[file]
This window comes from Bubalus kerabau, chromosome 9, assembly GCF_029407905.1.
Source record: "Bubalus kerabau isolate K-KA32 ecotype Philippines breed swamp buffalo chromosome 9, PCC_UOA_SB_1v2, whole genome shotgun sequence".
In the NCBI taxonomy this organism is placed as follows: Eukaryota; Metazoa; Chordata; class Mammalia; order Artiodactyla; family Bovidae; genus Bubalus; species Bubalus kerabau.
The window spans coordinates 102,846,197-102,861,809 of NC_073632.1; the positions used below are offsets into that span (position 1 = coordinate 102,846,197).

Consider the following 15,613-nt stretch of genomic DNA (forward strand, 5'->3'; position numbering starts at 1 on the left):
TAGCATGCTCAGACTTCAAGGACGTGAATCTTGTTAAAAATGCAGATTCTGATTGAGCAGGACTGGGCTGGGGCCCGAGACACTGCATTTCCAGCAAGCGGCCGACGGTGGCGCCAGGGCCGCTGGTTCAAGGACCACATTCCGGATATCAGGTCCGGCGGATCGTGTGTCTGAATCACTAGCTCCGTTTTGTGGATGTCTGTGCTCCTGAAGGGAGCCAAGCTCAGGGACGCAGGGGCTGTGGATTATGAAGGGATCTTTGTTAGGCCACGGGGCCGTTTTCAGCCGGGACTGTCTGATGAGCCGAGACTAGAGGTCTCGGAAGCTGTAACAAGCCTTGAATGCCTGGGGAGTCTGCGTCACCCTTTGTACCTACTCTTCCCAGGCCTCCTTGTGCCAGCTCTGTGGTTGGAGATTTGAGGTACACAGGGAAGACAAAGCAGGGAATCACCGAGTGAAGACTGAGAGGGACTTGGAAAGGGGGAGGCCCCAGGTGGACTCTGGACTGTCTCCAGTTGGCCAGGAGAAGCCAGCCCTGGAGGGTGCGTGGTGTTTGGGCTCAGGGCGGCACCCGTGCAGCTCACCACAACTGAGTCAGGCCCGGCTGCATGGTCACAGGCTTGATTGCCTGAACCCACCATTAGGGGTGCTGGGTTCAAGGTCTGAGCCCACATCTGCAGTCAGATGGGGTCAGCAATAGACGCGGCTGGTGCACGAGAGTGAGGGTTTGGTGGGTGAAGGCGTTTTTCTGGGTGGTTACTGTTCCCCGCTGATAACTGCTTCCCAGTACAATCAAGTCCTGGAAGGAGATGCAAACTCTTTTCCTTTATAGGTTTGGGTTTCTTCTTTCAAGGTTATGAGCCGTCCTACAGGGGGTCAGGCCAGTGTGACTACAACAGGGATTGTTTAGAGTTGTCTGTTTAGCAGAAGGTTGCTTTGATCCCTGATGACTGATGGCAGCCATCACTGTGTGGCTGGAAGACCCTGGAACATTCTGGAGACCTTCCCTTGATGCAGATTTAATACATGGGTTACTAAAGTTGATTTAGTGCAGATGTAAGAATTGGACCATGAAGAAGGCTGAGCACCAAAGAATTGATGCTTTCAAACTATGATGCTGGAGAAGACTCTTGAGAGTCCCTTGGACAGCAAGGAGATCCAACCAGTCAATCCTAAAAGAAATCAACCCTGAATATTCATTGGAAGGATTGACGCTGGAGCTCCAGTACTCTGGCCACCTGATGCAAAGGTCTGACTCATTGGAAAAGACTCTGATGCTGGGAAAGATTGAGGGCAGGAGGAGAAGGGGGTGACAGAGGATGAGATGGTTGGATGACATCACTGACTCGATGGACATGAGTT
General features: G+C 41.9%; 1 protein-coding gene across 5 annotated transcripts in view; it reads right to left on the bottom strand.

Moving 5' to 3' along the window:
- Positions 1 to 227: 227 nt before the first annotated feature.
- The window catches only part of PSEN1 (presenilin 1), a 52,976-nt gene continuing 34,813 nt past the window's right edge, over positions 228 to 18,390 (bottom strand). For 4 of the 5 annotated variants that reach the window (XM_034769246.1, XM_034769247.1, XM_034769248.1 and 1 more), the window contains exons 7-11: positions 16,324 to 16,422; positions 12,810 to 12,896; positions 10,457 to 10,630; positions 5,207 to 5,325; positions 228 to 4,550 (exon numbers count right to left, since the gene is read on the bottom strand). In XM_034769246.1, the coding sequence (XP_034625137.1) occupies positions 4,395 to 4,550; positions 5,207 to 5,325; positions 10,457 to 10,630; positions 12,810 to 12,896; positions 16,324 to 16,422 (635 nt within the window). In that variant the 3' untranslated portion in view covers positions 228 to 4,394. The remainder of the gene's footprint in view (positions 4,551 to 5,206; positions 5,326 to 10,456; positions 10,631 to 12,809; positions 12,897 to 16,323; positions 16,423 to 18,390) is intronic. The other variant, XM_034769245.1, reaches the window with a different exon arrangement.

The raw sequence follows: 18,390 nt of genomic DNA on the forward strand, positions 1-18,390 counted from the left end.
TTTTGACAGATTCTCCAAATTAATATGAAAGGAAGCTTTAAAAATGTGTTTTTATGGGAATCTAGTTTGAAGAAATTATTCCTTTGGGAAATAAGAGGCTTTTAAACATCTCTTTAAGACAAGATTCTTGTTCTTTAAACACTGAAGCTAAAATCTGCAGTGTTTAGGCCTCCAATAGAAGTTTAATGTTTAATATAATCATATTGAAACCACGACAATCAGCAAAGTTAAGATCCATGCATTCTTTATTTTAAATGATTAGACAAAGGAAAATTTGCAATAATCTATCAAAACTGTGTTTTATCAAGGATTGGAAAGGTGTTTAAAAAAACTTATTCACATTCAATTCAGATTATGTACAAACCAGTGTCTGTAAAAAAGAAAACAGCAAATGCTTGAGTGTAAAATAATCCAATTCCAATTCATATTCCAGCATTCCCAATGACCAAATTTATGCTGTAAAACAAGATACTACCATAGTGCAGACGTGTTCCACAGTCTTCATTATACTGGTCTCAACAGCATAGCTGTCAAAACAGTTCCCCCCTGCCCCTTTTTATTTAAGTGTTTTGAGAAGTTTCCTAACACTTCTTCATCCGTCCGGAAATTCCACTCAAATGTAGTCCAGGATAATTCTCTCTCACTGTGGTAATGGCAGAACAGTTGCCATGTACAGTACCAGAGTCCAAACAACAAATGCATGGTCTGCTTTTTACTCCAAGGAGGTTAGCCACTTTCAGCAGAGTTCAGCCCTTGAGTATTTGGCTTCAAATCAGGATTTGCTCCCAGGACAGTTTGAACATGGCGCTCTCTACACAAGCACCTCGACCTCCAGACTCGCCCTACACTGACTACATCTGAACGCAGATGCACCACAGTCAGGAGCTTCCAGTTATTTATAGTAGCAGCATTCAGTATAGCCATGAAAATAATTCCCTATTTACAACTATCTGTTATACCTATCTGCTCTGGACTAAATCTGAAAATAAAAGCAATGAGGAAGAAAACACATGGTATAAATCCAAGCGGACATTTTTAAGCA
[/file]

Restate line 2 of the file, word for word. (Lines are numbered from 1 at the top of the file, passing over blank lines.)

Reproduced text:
Source record: "Bubalus kerabau isolate K-KA32 ecotype Philippines breed swamp buffalo chromosome 9, PCC_UOA_SB_1v2, whole genome shotgun sequence".